Aug 16, ‘13
People need hard times and oppression to develop psychic muscles.
During mid-August most of us in New England expect to be experiencing Dog Days — days of extreme warmth when all we do is laze about like droopy dogs — not Autumn Days. But Autumn days is exactly the way it’s felt for the past 2 or 3 days – no lazing about like droopy dogs, more like rousing to actions like crazy squirrels with much to do before winter sets in. We’ve had fair weather but it hasn’t been exactly warm. The only Dog Days so far this summer happened in early July. It seems as if this has been a very short summer.
The slant of the sun has changed noticeably in the past week or so. My tomatoes aren’t getting as much strong daylight early in the morning due to the sun being lower in the sky. Yesterday evening as the sky was going dark, I estimated the time to be around 8:30. I felt much dismay when I looked at the clock and it was 7:45. The days are now obviously growing shorter. The intense monotone greens of high summer are now lightly tinted with all manner of reds, oranges and yellows.
I’ve had one tomato from my garden, so far. It was a big one and I shared it with my mother when I went to her house for lunch this past Tuesday. We each had a thick half sandwich from it. Talk about the rhapsodic memories brought up from a simple tomato sandwich…. My tomatoes this year are Burp** Big Boys, the same type of tomatoes my mother planted so often in her garden when I was a kid.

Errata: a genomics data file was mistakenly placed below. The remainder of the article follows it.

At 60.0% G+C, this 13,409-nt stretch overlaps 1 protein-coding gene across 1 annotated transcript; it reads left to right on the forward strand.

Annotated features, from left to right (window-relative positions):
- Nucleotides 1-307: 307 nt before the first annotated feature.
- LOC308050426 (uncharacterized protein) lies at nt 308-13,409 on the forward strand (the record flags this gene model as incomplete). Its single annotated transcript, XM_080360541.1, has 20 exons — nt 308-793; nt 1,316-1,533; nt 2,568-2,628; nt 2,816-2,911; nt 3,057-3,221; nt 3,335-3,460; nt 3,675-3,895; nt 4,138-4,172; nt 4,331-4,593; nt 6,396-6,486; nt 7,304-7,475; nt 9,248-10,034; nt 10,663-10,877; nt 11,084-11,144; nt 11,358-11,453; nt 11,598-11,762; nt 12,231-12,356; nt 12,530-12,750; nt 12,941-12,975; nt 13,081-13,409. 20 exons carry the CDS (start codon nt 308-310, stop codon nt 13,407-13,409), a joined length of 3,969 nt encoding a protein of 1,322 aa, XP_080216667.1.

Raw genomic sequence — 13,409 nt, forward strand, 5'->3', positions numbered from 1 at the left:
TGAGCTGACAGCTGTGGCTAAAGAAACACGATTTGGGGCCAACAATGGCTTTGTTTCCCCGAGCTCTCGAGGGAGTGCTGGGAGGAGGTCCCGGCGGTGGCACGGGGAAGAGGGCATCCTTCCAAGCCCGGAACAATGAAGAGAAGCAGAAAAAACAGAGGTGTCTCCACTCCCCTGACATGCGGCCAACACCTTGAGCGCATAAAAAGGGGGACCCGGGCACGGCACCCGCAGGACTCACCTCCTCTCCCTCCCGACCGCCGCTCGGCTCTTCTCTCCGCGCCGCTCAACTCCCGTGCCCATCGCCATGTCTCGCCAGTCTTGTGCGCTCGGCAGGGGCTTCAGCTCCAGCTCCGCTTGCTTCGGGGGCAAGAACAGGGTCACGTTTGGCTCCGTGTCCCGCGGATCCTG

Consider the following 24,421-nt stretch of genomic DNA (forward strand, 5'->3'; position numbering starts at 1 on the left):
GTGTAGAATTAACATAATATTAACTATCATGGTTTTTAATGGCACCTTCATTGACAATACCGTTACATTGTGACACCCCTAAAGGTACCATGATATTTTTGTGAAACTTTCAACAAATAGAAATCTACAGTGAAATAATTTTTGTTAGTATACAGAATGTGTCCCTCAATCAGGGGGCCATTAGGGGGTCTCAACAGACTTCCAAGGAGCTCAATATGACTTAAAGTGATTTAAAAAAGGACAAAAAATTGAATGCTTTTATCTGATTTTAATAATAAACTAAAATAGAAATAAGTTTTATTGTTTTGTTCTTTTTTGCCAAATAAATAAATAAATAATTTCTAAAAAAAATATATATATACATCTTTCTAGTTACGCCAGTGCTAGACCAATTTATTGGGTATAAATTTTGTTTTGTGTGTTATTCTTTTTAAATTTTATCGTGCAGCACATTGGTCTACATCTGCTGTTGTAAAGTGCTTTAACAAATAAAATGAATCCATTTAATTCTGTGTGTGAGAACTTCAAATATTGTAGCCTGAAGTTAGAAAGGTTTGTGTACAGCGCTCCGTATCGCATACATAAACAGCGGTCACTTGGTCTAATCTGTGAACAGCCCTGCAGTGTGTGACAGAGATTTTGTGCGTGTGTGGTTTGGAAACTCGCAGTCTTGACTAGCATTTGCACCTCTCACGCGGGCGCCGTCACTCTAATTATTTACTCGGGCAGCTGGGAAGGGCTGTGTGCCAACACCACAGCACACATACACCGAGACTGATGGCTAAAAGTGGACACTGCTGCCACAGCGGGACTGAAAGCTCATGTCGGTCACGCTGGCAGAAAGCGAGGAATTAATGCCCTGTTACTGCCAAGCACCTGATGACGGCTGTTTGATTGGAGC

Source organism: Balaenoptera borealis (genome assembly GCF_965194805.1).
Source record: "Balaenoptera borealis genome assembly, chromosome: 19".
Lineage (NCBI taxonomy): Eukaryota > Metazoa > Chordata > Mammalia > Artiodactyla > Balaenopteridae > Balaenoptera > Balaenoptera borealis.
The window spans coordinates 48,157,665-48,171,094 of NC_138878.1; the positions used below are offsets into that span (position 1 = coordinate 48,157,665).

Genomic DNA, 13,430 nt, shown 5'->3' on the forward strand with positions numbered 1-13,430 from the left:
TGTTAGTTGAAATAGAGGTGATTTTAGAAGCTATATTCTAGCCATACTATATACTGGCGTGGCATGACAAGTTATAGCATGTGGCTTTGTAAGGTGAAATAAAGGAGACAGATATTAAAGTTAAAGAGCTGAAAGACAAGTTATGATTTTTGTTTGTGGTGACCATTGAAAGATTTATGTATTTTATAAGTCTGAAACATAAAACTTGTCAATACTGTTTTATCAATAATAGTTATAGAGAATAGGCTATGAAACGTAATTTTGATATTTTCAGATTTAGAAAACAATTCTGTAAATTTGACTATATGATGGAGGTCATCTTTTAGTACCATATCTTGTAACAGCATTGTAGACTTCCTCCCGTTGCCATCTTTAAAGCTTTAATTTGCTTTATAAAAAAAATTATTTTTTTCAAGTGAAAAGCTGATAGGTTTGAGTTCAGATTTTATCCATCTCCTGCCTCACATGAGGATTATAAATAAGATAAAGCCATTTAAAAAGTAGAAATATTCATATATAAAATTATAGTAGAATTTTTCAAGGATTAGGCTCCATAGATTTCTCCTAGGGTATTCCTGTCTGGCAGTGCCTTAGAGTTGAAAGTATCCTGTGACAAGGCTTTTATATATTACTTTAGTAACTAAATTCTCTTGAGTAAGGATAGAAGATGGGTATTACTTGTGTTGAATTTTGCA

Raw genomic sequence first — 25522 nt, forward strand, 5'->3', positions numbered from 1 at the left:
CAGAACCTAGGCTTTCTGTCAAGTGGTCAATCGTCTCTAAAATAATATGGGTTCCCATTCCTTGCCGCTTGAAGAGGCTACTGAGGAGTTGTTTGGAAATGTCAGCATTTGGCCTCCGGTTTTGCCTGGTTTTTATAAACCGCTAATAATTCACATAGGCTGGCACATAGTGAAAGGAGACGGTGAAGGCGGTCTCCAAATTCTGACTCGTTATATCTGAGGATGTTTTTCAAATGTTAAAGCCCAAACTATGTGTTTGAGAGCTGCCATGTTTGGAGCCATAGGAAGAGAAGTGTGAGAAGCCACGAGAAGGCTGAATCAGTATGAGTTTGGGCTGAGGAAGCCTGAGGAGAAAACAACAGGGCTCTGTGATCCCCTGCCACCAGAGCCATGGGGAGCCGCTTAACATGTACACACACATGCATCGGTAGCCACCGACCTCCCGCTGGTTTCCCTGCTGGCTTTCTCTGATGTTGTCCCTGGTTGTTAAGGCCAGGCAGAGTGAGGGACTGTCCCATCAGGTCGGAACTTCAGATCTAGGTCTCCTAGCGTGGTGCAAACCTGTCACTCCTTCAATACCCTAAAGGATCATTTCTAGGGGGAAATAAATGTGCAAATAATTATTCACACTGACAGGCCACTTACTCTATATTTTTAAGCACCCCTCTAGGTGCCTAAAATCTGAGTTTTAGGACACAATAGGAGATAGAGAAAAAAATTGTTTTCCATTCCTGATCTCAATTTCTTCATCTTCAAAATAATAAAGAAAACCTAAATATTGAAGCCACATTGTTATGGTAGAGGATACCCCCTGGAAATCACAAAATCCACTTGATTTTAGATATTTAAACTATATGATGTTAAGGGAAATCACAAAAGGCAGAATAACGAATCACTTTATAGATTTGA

I’d forgotten how big the vine of the Big Boys. Each of my plants is towering over its individual cage and also are so heavy that each individual cage is tilting from the weight of the vine and all the tomatoes on each individual plant. My gardener’s heart is satisfied from the height, weight and health of each plant and the generous amount of tomatoes on each one. I’m already making a mental list of things I need for ‘next year.’ I need sturdier supports for Big Boys. I need a deeper and wider container than a 5 gallon drum that once contained sheet rock plaster. I’m also pleased that so far, I’ve learned from experience and have done some things right, that my tomato garden this year is better than last year. Plenty of compost, plenty of crushed eggshells, plenty of boughten fertilizer….
So far, anyhow. Fingers crossed that all goes well between now and frost….
I was away all day Wednesday. The first thing I did when I got home was to check on my tomatoes. My heart sank when I went out and found all three plants and buckets lying on their side in the grass. Apparently it had been windy here, enough to topple the buckets and plants. I lost 7 or 8 green tomatoes in a variety of sizes from tiny to large. Other than they all appeared to be some ruffled, all was well with the plants. The only thing I could think of to do to make them less vulnerable to wind was to prune the suckers. When I was done, each plant had a freshly shorn, airy appearance. Tucked into the base of each plant, leaves and vines I’d just clipped, now part of the composting process.
Before the sunshine of this morning deteriorated to the cloudiness of early afternoon, I sat outside on the back porch with coffee and a sandwich, enjoyed the day and did one small sketch of the world from where I sat. I hope that we’ll get a little more summer before it’s truly fall.